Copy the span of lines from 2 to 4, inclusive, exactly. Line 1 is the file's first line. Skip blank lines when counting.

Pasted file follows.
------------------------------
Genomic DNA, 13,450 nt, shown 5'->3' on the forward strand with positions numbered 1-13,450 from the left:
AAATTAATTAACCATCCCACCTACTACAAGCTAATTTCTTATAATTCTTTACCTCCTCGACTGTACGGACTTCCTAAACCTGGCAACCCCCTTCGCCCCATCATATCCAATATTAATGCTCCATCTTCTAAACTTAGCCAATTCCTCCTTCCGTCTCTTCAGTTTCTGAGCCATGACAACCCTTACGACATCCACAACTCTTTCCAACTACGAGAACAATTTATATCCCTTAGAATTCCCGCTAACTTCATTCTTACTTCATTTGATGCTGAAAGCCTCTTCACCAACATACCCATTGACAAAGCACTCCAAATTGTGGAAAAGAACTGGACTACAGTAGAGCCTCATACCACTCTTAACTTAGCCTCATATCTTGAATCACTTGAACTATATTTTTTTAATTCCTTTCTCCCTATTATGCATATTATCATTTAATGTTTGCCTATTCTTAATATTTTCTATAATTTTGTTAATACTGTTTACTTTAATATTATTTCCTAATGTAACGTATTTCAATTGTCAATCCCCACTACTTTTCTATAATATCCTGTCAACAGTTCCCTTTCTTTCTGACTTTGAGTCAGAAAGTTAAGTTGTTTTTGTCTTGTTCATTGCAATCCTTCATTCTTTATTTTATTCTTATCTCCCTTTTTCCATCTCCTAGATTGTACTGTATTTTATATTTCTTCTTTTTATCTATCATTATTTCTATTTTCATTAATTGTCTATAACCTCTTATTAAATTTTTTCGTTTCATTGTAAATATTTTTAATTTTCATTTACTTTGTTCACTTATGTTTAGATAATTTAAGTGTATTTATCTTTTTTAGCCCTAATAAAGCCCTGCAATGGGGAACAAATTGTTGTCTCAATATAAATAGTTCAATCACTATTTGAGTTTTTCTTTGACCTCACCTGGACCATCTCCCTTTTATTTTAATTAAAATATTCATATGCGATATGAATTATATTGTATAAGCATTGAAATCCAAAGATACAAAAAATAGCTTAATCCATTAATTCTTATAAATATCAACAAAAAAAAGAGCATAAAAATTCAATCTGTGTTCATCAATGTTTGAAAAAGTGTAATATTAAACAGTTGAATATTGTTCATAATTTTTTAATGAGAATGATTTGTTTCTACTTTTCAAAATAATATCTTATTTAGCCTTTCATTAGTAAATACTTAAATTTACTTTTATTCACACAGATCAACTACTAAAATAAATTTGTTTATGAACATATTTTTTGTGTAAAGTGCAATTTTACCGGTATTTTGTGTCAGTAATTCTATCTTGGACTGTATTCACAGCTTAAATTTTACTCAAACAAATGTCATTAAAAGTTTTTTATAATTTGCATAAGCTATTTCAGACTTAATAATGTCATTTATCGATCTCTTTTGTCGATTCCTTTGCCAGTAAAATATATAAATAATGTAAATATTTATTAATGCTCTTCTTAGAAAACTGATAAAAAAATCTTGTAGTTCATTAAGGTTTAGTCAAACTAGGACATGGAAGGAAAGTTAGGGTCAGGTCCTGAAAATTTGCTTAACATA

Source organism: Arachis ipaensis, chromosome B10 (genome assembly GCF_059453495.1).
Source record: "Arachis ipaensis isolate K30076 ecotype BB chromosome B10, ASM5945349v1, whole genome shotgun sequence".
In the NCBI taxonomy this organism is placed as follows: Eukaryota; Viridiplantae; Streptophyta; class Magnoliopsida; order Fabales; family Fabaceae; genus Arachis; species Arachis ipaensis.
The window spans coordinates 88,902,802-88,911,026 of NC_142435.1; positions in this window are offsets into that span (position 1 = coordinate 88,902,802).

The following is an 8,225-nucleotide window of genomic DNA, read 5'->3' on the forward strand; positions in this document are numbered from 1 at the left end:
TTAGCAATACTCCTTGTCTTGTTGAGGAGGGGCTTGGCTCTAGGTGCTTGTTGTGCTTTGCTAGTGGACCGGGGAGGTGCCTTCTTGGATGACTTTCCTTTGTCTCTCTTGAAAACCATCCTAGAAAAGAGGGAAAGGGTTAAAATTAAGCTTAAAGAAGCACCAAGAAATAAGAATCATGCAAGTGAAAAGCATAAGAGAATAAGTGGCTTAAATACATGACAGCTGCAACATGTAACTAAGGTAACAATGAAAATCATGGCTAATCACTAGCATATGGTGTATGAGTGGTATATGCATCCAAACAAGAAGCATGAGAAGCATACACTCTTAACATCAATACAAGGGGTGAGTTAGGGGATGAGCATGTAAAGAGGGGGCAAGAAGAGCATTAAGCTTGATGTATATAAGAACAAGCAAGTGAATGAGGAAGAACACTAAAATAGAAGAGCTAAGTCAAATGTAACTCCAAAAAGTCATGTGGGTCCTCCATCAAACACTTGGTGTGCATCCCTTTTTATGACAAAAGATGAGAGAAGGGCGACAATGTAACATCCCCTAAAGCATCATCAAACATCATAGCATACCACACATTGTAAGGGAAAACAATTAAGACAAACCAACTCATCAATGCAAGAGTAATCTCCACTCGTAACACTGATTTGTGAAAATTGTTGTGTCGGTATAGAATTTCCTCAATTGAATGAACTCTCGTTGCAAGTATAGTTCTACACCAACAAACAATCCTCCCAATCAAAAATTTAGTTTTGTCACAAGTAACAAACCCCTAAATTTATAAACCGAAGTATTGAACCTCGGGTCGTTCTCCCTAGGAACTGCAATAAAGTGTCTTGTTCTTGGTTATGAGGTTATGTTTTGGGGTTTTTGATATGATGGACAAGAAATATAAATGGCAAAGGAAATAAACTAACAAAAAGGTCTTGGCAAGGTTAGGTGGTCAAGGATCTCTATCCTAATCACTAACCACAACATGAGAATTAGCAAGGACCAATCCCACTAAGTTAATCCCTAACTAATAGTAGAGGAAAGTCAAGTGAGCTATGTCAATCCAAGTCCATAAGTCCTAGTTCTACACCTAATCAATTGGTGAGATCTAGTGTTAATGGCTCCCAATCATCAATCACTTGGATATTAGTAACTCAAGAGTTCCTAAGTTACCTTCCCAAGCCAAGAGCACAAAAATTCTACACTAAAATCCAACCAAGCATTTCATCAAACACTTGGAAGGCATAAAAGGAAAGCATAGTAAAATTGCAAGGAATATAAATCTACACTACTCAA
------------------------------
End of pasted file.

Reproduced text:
AAATTAATTAACCATCCCACCTACTACAAGCTAATTTCTTATAATTCTTTACCTCCTCGACTGTACGGACTTCCTAAACCTGGCAACCCCCTTCGCCCCATCATATCCAATATTAATGCTCCATCTTCTAAACTTAGCCAATTCCTCCTTCCGTCTCTTCAGTTTCTGAGCCATGACAACCCTTACGACATCCACAACTCTTTCCAACTACGAGAACAATTTATATCCCTTAGAATTCCCGCTAACTTCATTCTTACTTCATTTGATGCTGAAAGCCTCTTCACCAACATACCCATTGACAAAGCACTCCAAATTGTGGAAAAGAACTGGACTACAGTAGAGCCTCATACCACTCTTAACTTAGCCTCATATCTTGAATCACTTGAACTATATTTTTTTAATTCCTTTCTCCCTATTATGCATATTATCATTTAATGTTTGCCTATTCTTAATATTTTCTATAATTTTGTTAATACTGTTTACTTTAATATTATTTCCTAATGTAACGTATTTCAATTGTCAATCCCCACTACTTTTCTATAATATCCTGTCAACAGTTCCCTTTCTTTCTGACTTTGAGTCAGAAAGTTAAGTTGTTTTTGTCTTGTTCATTGCAATCCTTCATTCTTTATTTTATTCTTATCTCCCTTTTTCCATCTCCTAGATTGTACTGTATTTTATATTTCTTCTTTTTATCTATCATTATTTCTATTTTCATTAATTGTCTATAACCTCTTATTAAATTTTTTCGTTTCATTGTAAATATTTTTAATTTTCATTTACTTTGTTCACTTATGTTTAGATAATTTAAGTGTATTTATCTTTTTTAGCCCTAATAAAGCCCTGCAATGGGGAACAAATTGTTGTCTCAATATAAATAGTTCAATCACTATTTGAGTTTTTCTTTGACCTCACCTGGACCATCTCCCTTTTATTTTAATTAAAATATTCATATGCGATATGAATTATATTGTATAAGCATTGAAATCCAAAGATACAAAAAATAGCTTAATCCATTAATTCTTATAAATATCAACAAAAAAAAGAGCATAAAAATTCAATCTGTGTTCATCAATGTTTGAAAAAGTGTAATATTAAACAGTTGAATATTGTTCATAATTTTTTAATGAGAATGATTTGTTTCTACTTTTCAAAATAATATCTTATTTAGCCTTTCATTAGTAAATACTTAAATTTACTTTTATTCACACAGATCAACTACTAAAATAAATTTGTTTATGAACATATTTTTTGTGTAAAGTGCAATTTTACCGGTATTTTGTGTCAGTAATTCTATCTTGGACTGTATTCACAGCTTAAATTTTACTCAAACAAATGTCATTAAAAGTTTTTTATAATTTGCATAAGCTATTTCAGACTTAATAATGTCATTTATCGATCTCTTTTGTCGATTCCTTTGCCAGTAAAATATATAAATAATGTAAATATTTATTAATGCTCTTCTTAGAAAACTGATAAAAAAATCTTGTAGTTCATTAAGGTTTAGTCAAACTAGGACATGGAAGGAAAGTTAGGGTCAGGTCCTGAAAATTTGCTTAACATA

Source organism: Arachis ipaensis, chromosome B10 (genome assembly GCF_059453495.1).
Source record: "Arachis ipaensis isolate K30076 ecotype BB chromosome B10, ASM5945349v1, whole genome shotgun sequence".